Alison Barnes, head of robotics at Woodside, said AI tools such as Watson provide enormous safety and productivity benefits, which can make work more rewarding for people. Despite this, there are real challenges in using these tools to deploy things autonomously, especially when it comes to manipulation on the topsides. She said companies need to figure out what tasks they want the machines to do and what tasks they want the human to do. By focusing on those areas where the skills of an AI tool surpasses those of a human, they can potentially create overarching solutions that lead to better end-to-end production.
“We’re already seeing what our future platform is doing,” she said. “Those operational tasks, going out into the field to check something, that’s starting to be replaced. We’re doing that task in a new way, accessing the data remotely. Sensors and robots are going to be our new tools, and they’ll give us more options to do those tasks without increasing NPT [nonproductive time].”
Kelly said that cultural buy-in across the industry is going to be critical in actualizing a digital transformation, echoing sentiments another panelist expressed about the trust economy and ethics in system design. Callum Sinclair, a partner at the commercial law firm Burness Paull, said, “trust is the new currency” in this ecosystem; if people do not trust AI to solve their problems, they will not use it.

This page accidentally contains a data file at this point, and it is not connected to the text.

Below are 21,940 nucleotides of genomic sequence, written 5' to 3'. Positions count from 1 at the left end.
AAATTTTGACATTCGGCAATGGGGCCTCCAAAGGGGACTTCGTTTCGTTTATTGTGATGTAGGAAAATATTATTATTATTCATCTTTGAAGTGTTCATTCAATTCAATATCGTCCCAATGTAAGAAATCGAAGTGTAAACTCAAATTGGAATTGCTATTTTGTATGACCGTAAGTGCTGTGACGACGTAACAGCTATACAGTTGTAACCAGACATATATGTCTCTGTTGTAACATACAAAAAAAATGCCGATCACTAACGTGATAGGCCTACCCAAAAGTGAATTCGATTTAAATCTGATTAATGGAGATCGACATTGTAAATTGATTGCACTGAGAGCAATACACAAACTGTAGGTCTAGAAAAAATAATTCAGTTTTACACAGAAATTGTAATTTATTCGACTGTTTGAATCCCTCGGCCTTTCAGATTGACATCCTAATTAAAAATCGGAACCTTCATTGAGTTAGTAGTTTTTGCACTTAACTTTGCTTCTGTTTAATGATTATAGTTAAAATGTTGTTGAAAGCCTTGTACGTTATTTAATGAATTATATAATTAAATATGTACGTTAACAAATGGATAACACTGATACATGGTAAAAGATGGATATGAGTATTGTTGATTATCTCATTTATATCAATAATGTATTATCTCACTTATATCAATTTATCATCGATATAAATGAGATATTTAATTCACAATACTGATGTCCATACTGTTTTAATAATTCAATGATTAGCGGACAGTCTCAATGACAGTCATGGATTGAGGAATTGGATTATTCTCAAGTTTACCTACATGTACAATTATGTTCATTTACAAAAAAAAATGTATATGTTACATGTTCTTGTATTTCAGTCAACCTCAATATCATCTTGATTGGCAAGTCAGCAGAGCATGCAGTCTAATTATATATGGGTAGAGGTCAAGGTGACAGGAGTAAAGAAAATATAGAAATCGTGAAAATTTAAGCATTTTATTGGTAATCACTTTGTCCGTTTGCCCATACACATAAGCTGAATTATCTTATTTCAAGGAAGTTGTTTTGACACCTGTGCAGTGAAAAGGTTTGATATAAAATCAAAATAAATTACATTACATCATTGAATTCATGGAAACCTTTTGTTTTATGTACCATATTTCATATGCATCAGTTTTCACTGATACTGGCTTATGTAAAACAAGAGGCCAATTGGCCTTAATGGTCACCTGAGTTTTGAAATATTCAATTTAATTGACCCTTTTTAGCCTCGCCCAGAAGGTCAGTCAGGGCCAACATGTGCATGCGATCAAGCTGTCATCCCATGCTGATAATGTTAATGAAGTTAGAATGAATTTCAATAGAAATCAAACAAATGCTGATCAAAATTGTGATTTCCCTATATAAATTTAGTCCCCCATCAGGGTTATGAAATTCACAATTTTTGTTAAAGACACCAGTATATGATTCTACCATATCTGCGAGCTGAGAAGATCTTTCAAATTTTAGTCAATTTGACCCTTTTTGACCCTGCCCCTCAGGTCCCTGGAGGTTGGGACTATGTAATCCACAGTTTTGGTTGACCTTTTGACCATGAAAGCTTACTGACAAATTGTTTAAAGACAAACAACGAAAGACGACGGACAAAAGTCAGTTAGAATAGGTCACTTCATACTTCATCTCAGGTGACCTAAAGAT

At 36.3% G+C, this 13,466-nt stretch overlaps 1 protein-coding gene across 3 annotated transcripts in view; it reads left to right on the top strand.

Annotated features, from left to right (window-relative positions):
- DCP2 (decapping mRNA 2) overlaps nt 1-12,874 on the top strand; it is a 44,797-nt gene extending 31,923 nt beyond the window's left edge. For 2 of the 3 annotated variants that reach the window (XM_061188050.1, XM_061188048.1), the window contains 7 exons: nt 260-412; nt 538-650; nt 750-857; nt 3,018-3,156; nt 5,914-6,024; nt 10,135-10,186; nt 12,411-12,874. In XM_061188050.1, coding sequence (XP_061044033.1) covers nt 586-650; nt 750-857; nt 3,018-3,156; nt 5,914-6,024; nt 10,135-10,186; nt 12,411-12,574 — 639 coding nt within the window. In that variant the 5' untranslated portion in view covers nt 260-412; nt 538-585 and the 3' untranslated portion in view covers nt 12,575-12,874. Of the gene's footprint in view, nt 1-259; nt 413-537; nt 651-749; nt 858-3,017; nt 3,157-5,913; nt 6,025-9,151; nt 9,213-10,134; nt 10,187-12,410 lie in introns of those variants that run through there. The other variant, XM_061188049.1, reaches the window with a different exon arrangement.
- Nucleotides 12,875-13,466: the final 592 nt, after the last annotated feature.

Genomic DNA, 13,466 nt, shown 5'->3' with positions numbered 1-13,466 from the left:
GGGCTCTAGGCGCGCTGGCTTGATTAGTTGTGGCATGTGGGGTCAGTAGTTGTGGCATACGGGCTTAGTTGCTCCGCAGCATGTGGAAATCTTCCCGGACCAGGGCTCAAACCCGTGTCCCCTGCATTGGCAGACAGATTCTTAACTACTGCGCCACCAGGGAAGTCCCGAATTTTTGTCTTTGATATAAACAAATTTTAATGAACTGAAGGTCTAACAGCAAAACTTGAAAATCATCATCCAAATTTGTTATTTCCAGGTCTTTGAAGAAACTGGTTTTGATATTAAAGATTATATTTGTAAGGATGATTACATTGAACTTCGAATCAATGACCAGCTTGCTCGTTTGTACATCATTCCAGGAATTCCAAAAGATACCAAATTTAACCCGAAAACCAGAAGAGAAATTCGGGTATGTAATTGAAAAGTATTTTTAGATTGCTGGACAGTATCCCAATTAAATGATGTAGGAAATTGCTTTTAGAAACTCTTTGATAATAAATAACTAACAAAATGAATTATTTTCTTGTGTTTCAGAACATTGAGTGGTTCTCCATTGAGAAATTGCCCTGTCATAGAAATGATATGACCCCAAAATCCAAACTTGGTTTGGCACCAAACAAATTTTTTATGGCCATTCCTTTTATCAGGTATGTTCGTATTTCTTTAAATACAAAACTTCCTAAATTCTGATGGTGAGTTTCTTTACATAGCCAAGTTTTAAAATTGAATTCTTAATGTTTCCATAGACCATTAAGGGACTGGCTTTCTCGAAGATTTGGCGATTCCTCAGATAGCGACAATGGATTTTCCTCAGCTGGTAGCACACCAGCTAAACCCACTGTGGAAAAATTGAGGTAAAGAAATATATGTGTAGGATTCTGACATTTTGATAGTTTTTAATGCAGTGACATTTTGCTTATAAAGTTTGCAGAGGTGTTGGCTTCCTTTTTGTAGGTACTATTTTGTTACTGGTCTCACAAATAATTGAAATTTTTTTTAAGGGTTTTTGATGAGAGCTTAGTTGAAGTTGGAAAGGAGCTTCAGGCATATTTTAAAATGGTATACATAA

“Like physical systems, you need careful design and constant monitoring in order to ensure that issues are averted. AI is in its infancy; so, how much of that is actually happening? Are we designing these systems with that in mind? How are we ensuring ethics by design? That’s as important as security. What are the rules, and who decides them? What are the implications? This is part of the wider debate going on at the moment,” Sinclair said.
Sinclair’s presentation at the panel focused centrally on the ethical, moral, and legal challenges in implementing AI tools on a widespread industrial level. He said ethical concerns should be as critical to system design as security concerns, speaking about such issues as vicarious liability, where one person is liable for the negligent actions of another person. In an environment with greater interconnectivity, where the problems that arise from a tool’s application could be traced to a number of sources, establishing protocol is critical.
“How does that come into play? You could have strict liability where you don’t need to prove an intent to harm, you don’t need to prove actual negligence. Is that going to be the model for AI systems? Are the creators of systems liable, or is it the people who train them, those who employ those systems? These are really tricky questions, and the ethical and moral principles could help direct lawmakers on this one,” Sinclair said.
A combination of robust liability and government regulation could help solve such issues, but Sinclair said that existing laws are problematic because they rely on concepts such as proof of intent and legal personality and the extent to which the laws vary between jurisdictions creates a puzzle for lawmakers.
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19 May 2020
15 May 2020